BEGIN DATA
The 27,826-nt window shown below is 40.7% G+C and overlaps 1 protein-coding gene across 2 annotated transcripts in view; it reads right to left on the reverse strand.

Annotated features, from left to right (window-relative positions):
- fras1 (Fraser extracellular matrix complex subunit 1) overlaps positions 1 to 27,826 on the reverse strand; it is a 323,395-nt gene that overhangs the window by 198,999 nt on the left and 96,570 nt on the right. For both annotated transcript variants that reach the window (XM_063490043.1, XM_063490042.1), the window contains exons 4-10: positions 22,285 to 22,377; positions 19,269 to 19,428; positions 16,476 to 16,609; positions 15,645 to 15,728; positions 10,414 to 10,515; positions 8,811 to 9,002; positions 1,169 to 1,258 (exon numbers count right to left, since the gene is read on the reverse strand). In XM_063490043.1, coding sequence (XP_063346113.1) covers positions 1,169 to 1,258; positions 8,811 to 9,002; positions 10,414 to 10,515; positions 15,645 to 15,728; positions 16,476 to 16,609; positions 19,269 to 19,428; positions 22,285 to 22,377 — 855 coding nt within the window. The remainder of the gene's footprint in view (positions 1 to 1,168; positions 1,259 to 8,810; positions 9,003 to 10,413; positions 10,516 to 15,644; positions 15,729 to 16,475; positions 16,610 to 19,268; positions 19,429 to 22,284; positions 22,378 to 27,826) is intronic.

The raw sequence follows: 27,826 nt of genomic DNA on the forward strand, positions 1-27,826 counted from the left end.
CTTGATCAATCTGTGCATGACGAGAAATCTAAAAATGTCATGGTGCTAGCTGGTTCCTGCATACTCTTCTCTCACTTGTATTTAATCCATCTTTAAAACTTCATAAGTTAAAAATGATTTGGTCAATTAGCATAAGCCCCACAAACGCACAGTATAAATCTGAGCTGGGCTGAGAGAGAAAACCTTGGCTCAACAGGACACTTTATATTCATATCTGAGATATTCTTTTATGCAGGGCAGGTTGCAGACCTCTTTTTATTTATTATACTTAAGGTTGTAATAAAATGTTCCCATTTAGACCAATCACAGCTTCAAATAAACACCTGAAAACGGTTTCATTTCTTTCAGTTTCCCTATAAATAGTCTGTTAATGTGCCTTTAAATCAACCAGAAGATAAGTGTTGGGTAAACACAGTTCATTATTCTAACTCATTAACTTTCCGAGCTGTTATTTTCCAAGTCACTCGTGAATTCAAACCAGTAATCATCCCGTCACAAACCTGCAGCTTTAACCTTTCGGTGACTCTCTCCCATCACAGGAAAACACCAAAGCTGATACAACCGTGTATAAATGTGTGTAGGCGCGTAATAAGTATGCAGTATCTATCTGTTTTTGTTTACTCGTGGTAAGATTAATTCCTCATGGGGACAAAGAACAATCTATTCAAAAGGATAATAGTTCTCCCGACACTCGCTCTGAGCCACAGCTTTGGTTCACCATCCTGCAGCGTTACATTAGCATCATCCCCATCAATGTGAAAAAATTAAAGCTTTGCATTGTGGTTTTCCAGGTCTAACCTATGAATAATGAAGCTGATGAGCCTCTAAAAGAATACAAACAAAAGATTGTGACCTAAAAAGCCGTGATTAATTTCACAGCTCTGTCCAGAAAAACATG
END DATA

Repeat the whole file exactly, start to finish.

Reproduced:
The 27,826-nt window shown below is 40.7% G+C and overlaps 1 protein-coding gene across 2 annotated transcripts in view; it reads right to left on the reverse strand.

Annotated features, from left to right (window-relative positions):
- fras1 (Fraser extracellular matrix complex subunit 1) overlaps positions 1 to 27,826 on the reverse strand; it is a 323,395-nt gene that overhangs the window by 198,999 nt on the left and 96,570 nt on the right. For both annotated transcript variants that reach the window (XM_063490043.1, XM_063490042.1), the window contains exons 4-10: positions 22,285 to 22,377; positions 19,269 to 19,428; positions 16,476 to 16,609; positions 15,645 to 15,728; positions 10,414 to 10,515; positions 8,811 to 9,002; positions 1,169 to 1,258 (exon numbers count right to left, since the gene is read on the reverse strand). In XM_063490043.1, coding sequence (XP_063346113.1) covers positions 1,169 to 1,258; positions 8,811 to 9,002; positions 10,414 to 10,515; positions 15,645 to 15,728; positions 16,476 to 16,609; positions 19,269 to 19,428; positions 22,285 to 22,377 — 855 coding nt within the window. The remainder of the gene's footprint in view (positions 1 to 1,168; positions 1,259 to 8,810; positions 9,003 to 10,413; positions 10,516 to 15,644; positions 15,729 to 16,475; positions 16,610 to 19,268; positions 19,429 to 22,284; positions 22,378 to 27,826) is intronic.

The raw sequence follows: 27,826 nt of genomic DNA on the forward strand, positions 1-27,826 counted from the left end.
CTTGATCAATCTGTGCATGACGAGAAATCTAAAAATGTCATGGTGCTAGCTGGTTCCTGCATACTCTTCTCTCACTTGTATTTAATCCATCTTTAAAACTTCATAAGTTAAAAATGATTTGGTCAATTAGCATAAGCCCCACAAACGCACAGTATAAATCTGAGCTGGGCTGAGAGAGAAAACCTTGGCTCAACAGGACACTTTATATTCATATCTGAGATATTCTTTTATGCAGGGCAGGTTGCAGACCTCTTTTTATTTATTATACTTAAGGTTGTAATAAAATGTTCCCATTTAGACCAATCACAGCTTCAAATAAACACCTGAAAACGGTTTCATTTCTTTCAGTTTCCCTATAAATAGTCTGTTAATGTGCCTTTAAATCAACCAGAAGATAAGTGTTGGGTAAACACAGTTCATTATTCTAACTCATTAACTTTCCGAGCTGTTATTTTCCAAGTCACTCGTGAATTCAAACCAGTAATCATCCCGTCACAAACCTGCAGCTTTAACCTTTCGGTGACTCTCTCCCATCACAGGAAAACACCAAAGCTGATACAACCGTGTATAAATGTGTGTAGGCGCGTAATAAGTATGCAGTATCTATCTGTTTTTGTTTACTCGTGGTAAGATTAATTCCTCATGGGGACAAAGAACAATCTATTCAAAAGGATAATAGTTCTCCCGACACTCGCTCTGAGCCACAGCTTTGGTTCACCATCCTGCAGCGTTACATTAGCATCATCCCCATCAATGTGAAAAAATTAAAGCTTTGCATTGTGGTTTTCCAGGTCTAACCTATGAATAATGAAGCTGATGAGCCTCTAAAAGAATACAAACAAAAGATTGTGACCTAAAAAGCCGTGATTAATTTCACAGCTCTGTCCAGAAAAACATG